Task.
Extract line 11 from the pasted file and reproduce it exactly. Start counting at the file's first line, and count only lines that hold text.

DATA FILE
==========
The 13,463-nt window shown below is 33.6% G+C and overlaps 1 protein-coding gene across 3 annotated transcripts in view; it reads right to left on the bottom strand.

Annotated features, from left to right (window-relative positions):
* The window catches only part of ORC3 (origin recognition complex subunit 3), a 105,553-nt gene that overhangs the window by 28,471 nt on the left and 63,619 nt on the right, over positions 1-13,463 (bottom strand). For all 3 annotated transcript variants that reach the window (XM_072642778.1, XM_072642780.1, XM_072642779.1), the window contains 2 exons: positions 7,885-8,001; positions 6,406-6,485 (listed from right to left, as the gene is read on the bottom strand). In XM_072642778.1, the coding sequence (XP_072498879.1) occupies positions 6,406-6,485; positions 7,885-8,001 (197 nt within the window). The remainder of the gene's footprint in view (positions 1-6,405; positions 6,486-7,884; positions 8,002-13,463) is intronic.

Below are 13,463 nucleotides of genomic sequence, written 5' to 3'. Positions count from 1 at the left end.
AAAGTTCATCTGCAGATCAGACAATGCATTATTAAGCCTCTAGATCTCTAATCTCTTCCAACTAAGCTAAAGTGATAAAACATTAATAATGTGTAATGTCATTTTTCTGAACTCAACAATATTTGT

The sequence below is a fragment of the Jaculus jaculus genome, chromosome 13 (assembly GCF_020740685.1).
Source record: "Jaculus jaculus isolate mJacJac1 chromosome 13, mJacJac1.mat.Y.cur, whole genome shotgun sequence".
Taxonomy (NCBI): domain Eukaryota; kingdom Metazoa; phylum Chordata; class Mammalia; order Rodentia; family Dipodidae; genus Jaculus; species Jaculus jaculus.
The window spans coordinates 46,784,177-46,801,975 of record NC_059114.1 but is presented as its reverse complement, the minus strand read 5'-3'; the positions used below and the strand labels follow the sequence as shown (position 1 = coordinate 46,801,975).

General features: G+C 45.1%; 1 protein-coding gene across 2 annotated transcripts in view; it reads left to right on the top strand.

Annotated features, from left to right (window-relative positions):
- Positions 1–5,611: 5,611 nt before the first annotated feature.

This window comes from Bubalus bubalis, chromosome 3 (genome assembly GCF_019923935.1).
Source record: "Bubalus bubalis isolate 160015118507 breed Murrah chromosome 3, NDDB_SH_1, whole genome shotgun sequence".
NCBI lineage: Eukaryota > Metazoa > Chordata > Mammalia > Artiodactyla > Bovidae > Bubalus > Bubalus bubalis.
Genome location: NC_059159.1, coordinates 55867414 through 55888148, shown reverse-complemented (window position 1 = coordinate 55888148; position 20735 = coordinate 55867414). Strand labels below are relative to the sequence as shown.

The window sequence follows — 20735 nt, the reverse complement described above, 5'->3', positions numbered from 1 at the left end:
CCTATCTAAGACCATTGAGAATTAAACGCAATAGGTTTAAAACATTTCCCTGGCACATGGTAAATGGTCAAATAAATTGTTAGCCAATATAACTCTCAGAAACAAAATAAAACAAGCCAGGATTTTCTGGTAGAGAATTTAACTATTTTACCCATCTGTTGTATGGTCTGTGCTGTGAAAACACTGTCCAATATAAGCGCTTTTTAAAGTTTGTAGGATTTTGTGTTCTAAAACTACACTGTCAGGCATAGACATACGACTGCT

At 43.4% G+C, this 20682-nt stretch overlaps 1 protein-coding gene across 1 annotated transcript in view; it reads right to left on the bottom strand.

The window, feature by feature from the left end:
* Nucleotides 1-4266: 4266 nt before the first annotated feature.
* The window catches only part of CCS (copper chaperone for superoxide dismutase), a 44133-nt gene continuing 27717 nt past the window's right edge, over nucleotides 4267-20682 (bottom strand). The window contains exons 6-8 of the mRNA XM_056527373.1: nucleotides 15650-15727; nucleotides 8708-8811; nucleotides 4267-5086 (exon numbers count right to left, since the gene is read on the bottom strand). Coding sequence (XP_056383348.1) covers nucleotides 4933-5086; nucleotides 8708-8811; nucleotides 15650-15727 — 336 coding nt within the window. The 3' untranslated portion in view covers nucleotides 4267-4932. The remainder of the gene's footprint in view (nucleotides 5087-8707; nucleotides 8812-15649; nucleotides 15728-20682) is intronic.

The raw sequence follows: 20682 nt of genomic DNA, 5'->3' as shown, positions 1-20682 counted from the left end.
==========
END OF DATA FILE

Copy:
Annotated features, from left to right (window-relative positions):